LG Electronics, one of the world’s largest producers of consumer electronics and peripherals, on Friday said it would release its universal blue-laser player, which can playback both Blu-ray and HD DVD formats, in February this year, the company said Friday. While the device is known to lack a feature of HD DVD, this would be compensated by LG’s own software capabilities.
LG Set to Release LG BH100 Commercially
“As announced at CES 2007, the LG Super Multi Blue player (model BH100) will be available for retail sale in the
Earlier it was reported that highly-anticipated universal player – LG Electronics BH100 – that can playback both Blu-ray and HD DVD discs, does not support iHD feature, advanced interactivity technology used by HD DVD and required to be supported to carry HD DVD-compliant logotype. Without iHD, only the video content from HD DVD discs will playback, while menu systems and other interactive features cannot be used. According to LG, the company has invented a software overcome and now the BH100 will be able to use HD DVD menus, though, the destiny of interactive features is unclear.
“As outlined during the product introduction at CES, the BH100 fully supports Blu-ray disc player standards, and is capable of accessing and playing audio-video content from HD DVD discs in full HD resolution. As previously detailed by LG, it does not access ‘HDi’ interactive content available on many HD DVD discs and as such will not carry a licensed HD DVD logo; however, users can still access LG’s software-based advanced menu for HD DVD,” LG said in a statement.
LG’s BH100 is set to retail for $1199, which is somewhat higher than a Blu-ray disc player by Samsung (e-tail price in the U.S. starts at about $600, according to Froogle) and an HD DVD player by Toshiba (e-tail price in the U.S. starts at about $330, according to Froogle) combined. On the other hand, recommended pricing by LG should be down in several months and eventually pricing of one player should be lower than that of two.
Traditional single-layer DVDs allow consumers to watch movies in 720x480 (NTSC) or 720x576 (PAL) resolution with Dolby Digital audio. The blue-laser discs, such as Blu-ray and HD DVD, provide consumers 1920x1080 progressive (1080p) resolution as well as DTS or Dolby Digital Plus audio along with some additional interactive features.
Even though it is regrettable that several features of the HD DVD may be sacrificed on the first universal Blu-ray/HD DVD player, the market truly needs a hybrid solution, which will allow end-users to watch movies in high resolutions regardless of their format. Moreover, the consumer electronics market has lost hundreds of millions dollars on the confusion of customers. Back in January last year, the Consumer Electronics Association predicted that more than 600 000 high definition DVD players, worth $484 million, would be sold this year. However, delays of shipments and manufacturing issues have twice caused the organization to lower its forecast, and it expected back in November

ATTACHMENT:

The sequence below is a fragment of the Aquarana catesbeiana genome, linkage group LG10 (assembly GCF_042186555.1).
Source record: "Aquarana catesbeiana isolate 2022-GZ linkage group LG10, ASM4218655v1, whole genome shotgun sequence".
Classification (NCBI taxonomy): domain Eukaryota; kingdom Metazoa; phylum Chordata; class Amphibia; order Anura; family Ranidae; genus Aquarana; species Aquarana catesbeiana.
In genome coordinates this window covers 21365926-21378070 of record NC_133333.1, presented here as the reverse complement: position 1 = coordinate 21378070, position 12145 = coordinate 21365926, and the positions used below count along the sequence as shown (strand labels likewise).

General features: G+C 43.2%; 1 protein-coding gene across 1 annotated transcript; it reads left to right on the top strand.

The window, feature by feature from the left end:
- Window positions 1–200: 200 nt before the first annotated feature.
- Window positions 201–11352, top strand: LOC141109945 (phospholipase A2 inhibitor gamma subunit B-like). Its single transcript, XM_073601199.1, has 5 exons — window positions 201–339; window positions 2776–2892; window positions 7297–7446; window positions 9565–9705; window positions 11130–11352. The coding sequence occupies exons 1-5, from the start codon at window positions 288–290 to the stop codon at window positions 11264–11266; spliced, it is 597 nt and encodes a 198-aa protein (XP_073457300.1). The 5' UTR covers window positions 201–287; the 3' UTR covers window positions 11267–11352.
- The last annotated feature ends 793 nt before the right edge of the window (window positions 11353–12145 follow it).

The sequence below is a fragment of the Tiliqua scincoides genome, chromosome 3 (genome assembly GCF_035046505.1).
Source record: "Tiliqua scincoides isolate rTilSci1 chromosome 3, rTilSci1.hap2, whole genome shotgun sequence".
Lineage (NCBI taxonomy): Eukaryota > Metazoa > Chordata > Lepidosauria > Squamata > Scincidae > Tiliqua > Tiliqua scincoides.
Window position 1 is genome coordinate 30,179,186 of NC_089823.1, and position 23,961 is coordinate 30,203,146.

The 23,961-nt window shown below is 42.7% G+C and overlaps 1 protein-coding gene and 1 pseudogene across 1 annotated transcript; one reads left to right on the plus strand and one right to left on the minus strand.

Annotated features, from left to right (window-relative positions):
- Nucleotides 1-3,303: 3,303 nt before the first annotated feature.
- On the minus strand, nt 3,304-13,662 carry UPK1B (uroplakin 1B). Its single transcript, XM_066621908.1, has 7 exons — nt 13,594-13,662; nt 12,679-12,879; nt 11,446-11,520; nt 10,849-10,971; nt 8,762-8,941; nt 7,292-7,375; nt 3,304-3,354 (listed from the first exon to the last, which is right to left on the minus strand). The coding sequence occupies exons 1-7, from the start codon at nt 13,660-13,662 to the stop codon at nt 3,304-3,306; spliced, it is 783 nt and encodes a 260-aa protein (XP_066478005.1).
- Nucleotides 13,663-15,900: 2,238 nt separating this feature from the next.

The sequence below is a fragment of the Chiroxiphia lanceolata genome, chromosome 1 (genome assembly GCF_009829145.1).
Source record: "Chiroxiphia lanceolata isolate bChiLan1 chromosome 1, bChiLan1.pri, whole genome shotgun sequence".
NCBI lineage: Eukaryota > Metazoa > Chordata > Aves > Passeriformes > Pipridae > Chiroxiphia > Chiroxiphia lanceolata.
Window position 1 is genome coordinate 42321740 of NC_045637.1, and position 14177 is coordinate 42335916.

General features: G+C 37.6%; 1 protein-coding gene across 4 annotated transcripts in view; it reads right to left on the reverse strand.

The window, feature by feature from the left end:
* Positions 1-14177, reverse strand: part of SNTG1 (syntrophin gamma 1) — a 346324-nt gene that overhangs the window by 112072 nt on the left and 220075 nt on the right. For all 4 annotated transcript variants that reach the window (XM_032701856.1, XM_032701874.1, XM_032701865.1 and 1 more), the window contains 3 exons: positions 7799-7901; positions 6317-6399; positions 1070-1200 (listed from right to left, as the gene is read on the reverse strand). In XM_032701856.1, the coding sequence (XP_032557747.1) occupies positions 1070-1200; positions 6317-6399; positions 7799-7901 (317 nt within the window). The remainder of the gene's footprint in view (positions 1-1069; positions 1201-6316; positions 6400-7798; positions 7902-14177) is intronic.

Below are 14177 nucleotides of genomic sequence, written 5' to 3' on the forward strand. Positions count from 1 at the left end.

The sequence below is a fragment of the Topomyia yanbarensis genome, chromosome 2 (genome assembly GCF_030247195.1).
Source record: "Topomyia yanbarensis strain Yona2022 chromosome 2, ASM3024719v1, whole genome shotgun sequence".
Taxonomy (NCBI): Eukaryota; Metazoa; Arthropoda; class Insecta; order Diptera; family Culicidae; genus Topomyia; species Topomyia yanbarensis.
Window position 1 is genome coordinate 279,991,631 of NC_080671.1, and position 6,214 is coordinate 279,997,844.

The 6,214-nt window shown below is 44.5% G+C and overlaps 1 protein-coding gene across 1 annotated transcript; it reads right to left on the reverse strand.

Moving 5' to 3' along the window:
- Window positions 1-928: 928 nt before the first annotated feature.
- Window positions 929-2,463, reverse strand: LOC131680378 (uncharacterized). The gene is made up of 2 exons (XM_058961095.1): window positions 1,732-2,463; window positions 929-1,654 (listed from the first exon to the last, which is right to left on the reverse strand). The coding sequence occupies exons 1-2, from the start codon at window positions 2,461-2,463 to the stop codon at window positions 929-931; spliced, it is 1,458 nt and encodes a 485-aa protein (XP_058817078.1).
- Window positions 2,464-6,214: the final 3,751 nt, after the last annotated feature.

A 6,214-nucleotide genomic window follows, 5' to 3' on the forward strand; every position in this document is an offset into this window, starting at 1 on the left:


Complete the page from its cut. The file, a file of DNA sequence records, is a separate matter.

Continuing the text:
Toshiba’s HD DVD Gets Help
“The capability to play movies in both formats is a huge consumer benefit. With demonstrated strong support from major
The HD DVD is pushed aggressively by Toshiba, Intel, Microsoft and Nec as well as being standardized at the DVD Forum, which represents over 230 consumer electronics, information technology, and content companies worldwide. Blu-ray is backed by Sony Corp. At present, the Blu-ray is supported by such leading manufacturers as Panasonic, Pioneer, Philips, Sharp, Sony and others, meanwhile, Toshiba’s HD DVD relies only on the company itself and RCA/Thompson. With the help of LG, HD DVD may actually gain a supporter, even though this supported will not be able to claim HD DVD support officially due to lack of iHD.
Among Hollywood studios HD DVD is supported by New Line Cinema, Paramount Pictures, Universal Pictures and Warner Bros. Blu-ray disc is supported by Paramount Pictures, Sony Pictures, Twentieth Century Fox , Universal Pictures, Walt Disney and Warner Bros.
HD DVD discs can store up to 15GB on a single layer and up to 30GB on two layers. Its competitor, Blu-ray, can store up to 27GB per single layer and up to 50GB on two layers, but Blu-ray discs are more expensive to produce. Furthermore, for consumers there is no difference in quality between the standards.